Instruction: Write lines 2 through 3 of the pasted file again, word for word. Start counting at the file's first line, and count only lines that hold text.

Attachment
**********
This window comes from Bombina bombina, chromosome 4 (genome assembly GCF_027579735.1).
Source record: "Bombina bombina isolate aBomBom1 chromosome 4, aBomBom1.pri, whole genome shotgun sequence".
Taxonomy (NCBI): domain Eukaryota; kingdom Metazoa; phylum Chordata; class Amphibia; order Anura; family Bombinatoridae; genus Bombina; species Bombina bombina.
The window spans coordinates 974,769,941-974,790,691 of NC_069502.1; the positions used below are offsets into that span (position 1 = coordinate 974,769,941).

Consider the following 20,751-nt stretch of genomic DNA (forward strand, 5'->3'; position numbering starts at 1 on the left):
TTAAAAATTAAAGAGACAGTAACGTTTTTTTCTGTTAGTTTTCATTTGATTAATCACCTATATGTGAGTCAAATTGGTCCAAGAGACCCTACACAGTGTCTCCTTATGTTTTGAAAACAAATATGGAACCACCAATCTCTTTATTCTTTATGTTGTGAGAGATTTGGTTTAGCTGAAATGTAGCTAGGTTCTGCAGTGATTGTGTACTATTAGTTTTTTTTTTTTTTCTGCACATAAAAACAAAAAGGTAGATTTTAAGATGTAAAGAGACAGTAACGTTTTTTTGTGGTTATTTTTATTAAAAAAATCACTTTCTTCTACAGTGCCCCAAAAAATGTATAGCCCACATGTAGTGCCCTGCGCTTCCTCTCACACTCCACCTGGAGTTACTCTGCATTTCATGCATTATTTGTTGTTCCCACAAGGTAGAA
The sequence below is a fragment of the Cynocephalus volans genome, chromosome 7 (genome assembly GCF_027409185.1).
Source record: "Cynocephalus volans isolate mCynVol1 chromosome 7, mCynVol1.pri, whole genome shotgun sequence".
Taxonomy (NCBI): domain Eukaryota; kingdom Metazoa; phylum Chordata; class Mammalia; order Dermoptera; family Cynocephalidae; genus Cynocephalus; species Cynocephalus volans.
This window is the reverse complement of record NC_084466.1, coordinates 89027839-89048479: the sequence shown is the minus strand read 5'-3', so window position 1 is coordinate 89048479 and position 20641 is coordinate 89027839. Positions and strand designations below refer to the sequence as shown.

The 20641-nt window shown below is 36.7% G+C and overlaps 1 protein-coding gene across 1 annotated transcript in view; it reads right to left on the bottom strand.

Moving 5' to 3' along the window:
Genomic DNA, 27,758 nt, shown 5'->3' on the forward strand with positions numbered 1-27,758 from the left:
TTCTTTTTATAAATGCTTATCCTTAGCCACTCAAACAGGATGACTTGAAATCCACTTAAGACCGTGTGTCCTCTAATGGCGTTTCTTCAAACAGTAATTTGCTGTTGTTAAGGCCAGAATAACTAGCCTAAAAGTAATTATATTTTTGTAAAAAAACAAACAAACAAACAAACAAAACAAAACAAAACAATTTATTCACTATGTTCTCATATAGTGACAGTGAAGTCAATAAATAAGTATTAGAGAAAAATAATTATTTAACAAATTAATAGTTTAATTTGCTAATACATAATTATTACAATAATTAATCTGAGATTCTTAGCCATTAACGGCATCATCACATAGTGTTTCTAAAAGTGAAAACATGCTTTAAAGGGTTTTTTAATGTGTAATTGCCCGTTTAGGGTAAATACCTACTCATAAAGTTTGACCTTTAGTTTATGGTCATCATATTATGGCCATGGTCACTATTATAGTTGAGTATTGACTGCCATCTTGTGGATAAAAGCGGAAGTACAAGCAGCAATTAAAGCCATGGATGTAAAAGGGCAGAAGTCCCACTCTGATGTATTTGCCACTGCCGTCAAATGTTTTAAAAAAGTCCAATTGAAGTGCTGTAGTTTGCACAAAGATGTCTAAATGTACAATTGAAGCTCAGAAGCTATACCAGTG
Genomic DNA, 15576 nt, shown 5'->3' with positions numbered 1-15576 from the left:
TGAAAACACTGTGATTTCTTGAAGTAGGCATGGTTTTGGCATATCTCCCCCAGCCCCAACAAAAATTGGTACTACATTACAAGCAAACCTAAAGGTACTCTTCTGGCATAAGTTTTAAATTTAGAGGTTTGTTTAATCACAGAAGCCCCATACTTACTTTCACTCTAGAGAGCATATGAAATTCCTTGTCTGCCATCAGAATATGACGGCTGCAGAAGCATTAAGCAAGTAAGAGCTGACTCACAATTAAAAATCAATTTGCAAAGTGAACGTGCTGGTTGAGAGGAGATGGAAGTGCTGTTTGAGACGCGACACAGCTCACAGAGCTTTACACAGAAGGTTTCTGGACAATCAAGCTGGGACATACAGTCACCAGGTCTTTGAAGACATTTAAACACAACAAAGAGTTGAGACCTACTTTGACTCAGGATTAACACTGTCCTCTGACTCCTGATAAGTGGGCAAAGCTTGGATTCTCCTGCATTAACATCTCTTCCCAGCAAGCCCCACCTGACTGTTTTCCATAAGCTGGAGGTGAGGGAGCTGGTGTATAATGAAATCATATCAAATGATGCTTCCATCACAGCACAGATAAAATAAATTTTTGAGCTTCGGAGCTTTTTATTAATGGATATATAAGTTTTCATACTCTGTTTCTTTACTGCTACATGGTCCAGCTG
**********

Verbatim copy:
Source record: "Bombina bombina isolate aBomBom1 chromosome 4, aBomBom1.pri, whole genome shotgun sequence".
Taxonomy (NCBI): domain Eukaryota; kingdom Metazoa; phylum Chordata; class Amphibia; order Anura; family Bombinatoridae; genus Bombina; species Bombina bombina.